Bowls NZ need to be careful if they are to target casual players
TONY JENSEN - BOWLING ON
OPINION: For some time I have been concerned Bowls New Zealand is trying to mask the decline in the sport's playing numbers and a resolution passed at its November meeting does not allay my unease in any way.
The resolution passed and circulated to all clubs read:
"Increasing participation is critical to the survival and growth of the sport. Casual participation programmes and their delivery must be a key priority for the Whole of Sport Plan development. There must be transparency around the number of casual bowls programmes being held, the numbers participating and all who take part must contribute to the growth of the sport.
"Casual bowls leagues need to be part of the annual tournament approval process that centres conduct and the clubs holding casual bowls leagues need to have details listed in centre handbooks. A regulation outlining the process of registration needs to be developed as part of the Whole of Sport Plan development.
"All casual engagement with the sport needs to be promoted under a known brand (MIB) and a review of brands also needs to be carried out as part of the Whole of Sport development process. This exercise needs to articulate the value of operating under a known brand and the benefit it brings to all levels of the sport."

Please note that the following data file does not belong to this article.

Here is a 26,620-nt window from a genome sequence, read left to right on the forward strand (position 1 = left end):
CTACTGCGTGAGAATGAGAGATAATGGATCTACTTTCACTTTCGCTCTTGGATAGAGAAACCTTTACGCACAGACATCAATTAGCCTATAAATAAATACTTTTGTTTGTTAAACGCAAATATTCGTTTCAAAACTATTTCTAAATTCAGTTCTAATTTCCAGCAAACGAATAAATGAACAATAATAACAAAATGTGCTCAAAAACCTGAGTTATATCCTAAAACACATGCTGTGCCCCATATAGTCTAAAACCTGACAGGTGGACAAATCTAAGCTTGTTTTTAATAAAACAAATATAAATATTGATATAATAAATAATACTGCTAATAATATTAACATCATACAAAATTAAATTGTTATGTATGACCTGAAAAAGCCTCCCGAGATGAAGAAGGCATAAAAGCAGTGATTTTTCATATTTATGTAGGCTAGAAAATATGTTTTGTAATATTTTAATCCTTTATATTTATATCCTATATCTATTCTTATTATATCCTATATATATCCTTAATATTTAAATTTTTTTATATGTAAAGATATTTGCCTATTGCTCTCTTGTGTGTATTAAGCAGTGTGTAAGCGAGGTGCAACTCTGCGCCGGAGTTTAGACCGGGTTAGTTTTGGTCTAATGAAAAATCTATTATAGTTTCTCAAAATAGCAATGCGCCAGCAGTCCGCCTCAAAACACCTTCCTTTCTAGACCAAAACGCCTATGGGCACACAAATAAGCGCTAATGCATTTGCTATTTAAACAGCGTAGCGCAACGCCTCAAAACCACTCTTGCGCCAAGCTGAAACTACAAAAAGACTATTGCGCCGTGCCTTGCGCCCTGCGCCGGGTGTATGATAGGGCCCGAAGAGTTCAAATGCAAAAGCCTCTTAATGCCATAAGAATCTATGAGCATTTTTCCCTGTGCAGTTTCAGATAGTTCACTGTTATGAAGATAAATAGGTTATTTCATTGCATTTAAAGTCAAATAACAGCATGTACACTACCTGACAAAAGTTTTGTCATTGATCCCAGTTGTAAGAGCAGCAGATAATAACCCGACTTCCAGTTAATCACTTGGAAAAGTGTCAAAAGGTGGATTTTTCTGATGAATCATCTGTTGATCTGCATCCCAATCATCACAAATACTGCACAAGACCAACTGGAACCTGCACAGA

So what does all that mean? Well for my money it is all part of a plan to introduce a Bowls New Zealand capitation fee on casual bowlers, most of whom play a version of business house or twilight bowls.
Clubs have been running these events since daylight saving was introduced in the early 1970s and their popularity has been maintained while traditional aspects of the sport have declined.
I may be overly suspicious, but this is shared by many in bowls, particularly the small country clubs.
The last thing Bowls New Zealand needs is for clubs to secede from their centres and organise their own competitions. These discussions take place regularly and for those clubs containing few of what we would regard as "competitive bowlers" going alone is a real option.
I believe casual bowls tournaments are so popular because they don't dominate your entire leisure time and they are short and sweet in every way.
Play a game for 1 hours, a couple of cold ones and a sausage with your opposition and away home. Back in the 1970s there was an enormous amount of social rugby and cricket played and the baby boomers from that era are the ones playing casual bowls. No longer interested in competition, but still loving the camaraderie.
I'll be interested to see how this turns out. I may be entirely wrong in my assumptions. Read the resolution again and work it out for yourself.
■ The delayed final of the Manawatu mixed 2-4-2 will be played at Terrace End this Saturday at 12.15pm and I expect it to be a cracker.
Janeen Noble and Barry Wynks will be playing defending champions Sharon Sims and Mark Noble. It has everything, husband versus wife, disabled man versus disabled man and a three-time world champion. Get along and see some top bowls.
■ At the same venue, the men's division two interclub will also be playing and it looks a contest between Palmerston North A, Johnston Park A and Terrace End.
Anything could happen yet, but to win it, the formula is simple - win seven of your nine games and you'll take some beating.
- Manawatu Standard
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